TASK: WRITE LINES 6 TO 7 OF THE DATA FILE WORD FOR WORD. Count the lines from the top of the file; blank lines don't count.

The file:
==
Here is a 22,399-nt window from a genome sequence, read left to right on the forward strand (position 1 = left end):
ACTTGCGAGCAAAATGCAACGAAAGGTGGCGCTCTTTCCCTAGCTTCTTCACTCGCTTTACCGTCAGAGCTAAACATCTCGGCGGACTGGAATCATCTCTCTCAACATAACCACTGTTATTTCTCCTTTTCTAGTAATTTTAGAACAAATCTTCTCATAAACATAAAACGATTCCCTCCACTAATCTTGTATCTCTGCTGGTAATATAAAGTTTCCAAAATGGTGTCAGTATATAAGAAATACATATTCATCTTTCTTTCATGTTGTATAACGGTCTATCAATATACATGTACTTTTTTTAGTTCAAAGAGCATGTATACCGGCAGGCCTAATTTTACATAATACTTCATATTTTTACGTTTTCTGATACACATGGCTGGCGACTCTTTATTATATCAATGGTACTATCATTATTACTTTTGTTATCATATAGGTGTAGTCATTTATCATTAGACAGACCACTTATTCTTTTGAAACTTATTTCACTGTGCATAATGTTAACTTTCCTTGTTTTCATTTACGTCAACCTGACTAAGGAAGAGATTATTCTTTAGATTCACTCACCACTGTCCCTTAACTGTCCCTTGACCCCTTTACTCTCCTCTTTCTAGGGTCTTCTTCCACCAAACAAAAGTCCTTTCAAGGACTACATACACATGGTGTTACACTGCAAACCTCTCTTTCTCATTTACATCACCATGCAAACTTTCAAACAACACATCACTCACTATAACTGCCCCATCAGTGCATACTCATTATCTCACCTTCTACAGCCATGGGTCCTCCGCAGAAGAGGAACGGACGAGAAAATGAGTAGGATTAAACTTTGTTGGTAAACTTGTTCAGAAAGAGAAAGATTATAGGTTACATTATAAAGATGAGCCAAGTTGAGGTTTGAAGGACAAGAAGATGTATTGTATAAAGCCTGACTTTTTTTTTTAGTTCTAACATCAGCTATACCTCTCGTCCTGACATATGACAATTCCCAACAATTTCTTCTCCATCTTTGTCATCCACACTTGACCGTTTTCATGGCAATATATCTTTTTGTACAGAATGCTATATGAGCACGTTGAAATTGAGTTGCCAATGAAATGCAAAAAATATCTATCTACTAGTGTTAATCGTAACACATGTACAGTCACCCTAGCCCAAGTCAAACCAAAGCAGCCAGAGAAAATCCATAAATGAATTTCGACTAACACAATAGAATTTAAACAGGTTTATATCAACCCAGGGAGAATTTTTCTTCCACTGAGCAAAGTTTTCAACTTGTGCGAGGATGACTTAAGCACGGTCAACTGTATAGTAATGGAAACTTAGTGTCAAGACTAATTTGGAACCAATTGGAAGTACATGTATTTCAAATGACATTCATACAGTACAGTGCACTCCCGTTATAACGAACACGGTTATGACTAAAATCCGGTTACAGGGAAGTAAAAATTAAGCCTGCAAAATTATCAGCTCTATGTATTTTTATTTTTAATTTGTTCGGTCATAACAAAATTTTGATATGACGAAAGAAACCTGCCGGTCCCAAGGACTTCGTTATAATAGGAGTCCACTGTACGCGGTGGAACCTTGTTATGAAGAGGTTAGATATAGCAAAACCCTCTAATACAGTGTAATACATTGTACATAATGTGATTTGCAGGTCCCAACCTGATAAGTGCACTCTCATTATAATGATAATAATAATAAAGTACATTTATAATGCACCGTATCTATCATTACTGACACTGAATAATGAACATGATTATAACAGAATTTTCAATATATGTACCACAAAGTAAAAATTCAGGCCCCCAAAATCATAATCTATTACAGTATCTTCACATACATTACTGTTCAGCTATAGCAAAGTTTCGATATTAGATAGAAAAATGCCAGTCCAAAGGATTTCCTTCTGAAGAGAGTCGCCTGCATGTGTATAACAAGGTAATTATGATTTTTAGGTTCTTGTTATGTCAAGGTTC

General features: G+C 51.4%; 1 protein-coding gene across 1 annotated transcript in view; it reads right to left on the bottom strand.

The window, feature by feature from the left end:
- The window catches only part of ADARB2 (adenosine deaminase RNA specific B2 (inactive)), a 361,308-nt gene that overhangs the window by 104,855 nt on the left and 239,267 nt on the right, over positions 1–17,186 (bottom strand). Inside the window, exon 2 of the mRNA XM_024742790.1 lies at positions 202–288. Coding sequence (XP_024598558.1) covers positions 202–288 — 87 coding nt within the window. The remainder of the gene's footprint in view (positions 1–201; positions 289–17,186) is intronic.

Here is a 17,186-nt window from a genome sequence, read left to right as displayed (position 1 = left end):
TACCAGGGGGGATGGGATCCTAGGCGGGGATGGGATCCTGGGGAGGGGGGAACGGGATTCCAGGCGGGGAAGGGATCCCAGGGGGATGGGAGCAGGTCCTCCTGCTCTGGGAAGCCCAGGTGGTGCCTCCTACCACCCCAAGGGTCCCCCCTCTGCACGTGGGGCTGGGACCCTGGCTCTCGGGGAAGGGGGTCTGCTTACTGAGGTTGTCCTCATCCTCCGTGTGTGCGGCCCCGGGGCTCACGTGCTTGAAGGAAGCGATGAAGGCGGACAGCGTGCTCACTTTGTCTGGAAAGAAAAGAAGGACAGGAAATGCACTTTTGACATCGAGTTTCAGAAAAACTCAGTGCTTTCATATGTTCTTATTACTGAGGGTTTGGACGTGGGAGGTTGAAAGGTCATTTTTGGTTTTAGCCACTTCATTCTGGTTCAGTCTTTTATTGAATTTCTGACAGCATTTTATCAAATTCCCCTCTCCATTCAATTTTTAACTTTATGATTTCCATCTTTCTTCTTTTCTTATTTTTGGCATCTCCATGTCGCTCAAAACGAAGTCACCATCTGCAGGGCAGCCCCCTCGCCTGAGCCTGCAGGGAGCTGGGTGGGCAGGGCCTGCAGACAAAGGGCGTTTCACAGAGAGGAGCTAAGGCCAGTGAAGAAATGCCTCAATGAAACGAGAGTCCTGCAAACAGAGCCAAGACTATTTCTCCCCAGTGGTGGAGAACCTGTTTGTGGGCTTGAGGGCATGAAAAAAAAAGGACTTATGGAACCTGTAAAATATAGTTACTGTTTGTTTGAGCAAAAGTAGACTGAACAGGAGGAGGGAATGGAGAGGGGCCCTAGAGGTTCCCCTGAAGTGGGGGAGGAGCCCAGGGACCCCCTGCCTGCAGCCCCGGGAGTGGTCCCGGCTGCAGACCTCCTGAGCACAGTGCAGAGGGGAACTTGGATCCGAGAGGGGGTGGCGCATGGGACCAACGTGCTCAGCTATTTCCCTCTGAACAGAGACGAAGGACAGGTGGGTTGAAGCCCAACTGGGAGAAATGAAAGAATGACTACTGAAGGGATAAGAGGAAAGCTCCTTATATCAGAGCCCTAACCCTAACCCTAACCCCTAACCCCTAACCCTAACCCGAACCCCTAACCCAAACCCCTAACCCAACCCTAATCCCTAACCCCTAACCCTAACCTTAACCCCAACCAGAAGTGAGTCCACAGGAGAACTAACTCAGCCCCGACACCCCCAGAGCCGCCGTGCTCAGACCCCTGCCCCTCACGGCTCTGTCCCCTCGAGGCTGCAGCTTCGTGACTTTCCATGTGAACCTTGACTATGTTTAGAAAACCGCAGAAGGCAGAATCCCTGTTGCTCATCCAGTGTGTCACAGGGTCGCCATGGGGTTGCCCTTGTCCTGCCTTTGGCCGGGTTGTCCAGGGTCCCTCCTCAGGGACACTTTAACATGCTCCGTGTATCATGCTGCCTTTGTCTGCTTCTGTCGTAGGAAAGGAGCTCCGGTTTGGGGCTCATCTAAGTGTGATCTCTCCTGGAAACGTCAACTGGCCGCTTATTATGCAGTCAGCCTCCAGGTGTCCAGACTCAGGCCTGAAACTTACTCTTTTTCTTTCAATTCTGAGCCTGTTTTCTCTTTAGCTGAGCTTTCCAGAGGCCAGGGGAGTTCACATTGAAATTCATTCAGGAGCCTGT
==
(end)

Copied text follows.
Here is a 17,186-nt window from a genome sequence, read left to right as displayed (position 1 = left end):
TACCAGGGGGGATGGGATCCTAGGCGGGGATGGGATCCTGGGGAGGGGGGAACGGGATTCCAGGCGGGGAAGGGATCCCAGGGGGATGGGAGCAGGTCCTCCTGCTCTGGGAAGCCCAGGTGGTGCCTCCTACCACCCCAAGGGTCCCCCCTCTGCACGTGGGGCTGGGACCCTGGCTCTCGGGGAAGGGGGTCTGCTTACTGAGGTTGTCCTCATCCTCCGTGTGTGCGGCCCCGGGGCTCACGTGCTTGAAGGAAGCGATGAAGGCGGACAGCGTGCTCACTTTGTCTGGAAAGAAAAGAAGGACAGGAAATGCACTTTTGACATCGAGTTTCAGAAAAACTCAGTGCTTTCATATGTTCTTATTACTGAGGGTTTGGACGTGGGAGGTTGAAAGGTCATTTTTGGTTTTAGCCACTTCATTCTGGTTCAGTCTTTTATTGAATTTCTGACAGCATTTTATCAAATTCCCCTCTCCATTCAATTTTTAACTTTATGATTTCCATCTTTCTTCTTTTCTTATTTTTGGCATCTCCATGTCGCTCAAAACGAAGTCACCATCTGCAGGGCAGCCCCCTCGCCTGAGCCTGCAGGGAGCTGGGTGGGCAGGGCCTGCAGACAAAGGGCGTTTCACAGAGAGGAGCTAAGGCCAGTGAAGAAATGCCTCAATGAAACGAGAGTCCTGCAAACAGAGCCAAGACTATTTCTCCCCAGTGGTGGAGAACCTGTTTGTGGGCTTGAGGGCATGAAAAAAAAAGGACTTATGGAACCTGTAAAATATAGTTACTGTTTGTTTGAGCAAAAGTAGACTGAACAGGAGGAGGGAATGGAGAGGGGCCCTAGAGGTTCCCCTGAAGTGGGGGAGGAGCCCAGGGACCCCCTGCCTGCAGCCCCGGGAGTGGTCCCGGCTGCAGACCTCCTGAGCACAGTGCAGAGGGGAACTTGGATCCGAGAGGGGGTGGCGCATGGGACCAACGTGCTCAGCTATTTCCCTCTGAACAGAGACGAAGGACAGGTGGGTTGAAGCCCAACTGGGAGAAATGAAAGAATGACTACTGAAGGGATAAGAGGAAAGCTCCTTATATCAGAGCCCTAACCCTAACCCTAACCCCTAACCCCTAACCCTAACCCGAACCCCTAACCCAAACCCCTAACCCAACCCTAATCCCTAACCCCTAACCCTAACCTTAACCCCAACCAGAAGTGAGTCCACAGGAGAACTAACTCAGCCCCGACACCCCCAGAGCCGCCGTGCTCAGACCCCTGCCCCTCACGGCTCTGTCCCCTCGAGGCTGCAGCTTCGTGACTTTCCATGTGAACCTTGACTATGTTTAGAAAACCGCAGAAGGCAGAATCCCTGTTGCTCATCCAGTGTGTCACAGGGTCGCCATGGGGTTGCCCTTGTCCTGCCTTTGGCCGGGTTGTCCAGGGTCCCTCCTCAGGGACACTTTAACATGCTCCGTGTATCATGCTGCCTTTGTCTGCTTCTGTCGTAGGAAAGGAGCTCCGGTTTGGGGCTCATCTAAGTGTGATCTCTCCTGGAAACGTCAACTGGCCGCTTATTATGCAGTCAGCCTCCAGGTGTCCAGACTCAGGCCTGAAACTTACTCTTTTTCTTTCAATTCTGAGCCTGTTTTCTCTTTAGCTGAGCTTTCCAGAGGCCAGGGGAGTTCACATTGAAATTCATTCAGGAGCCTGT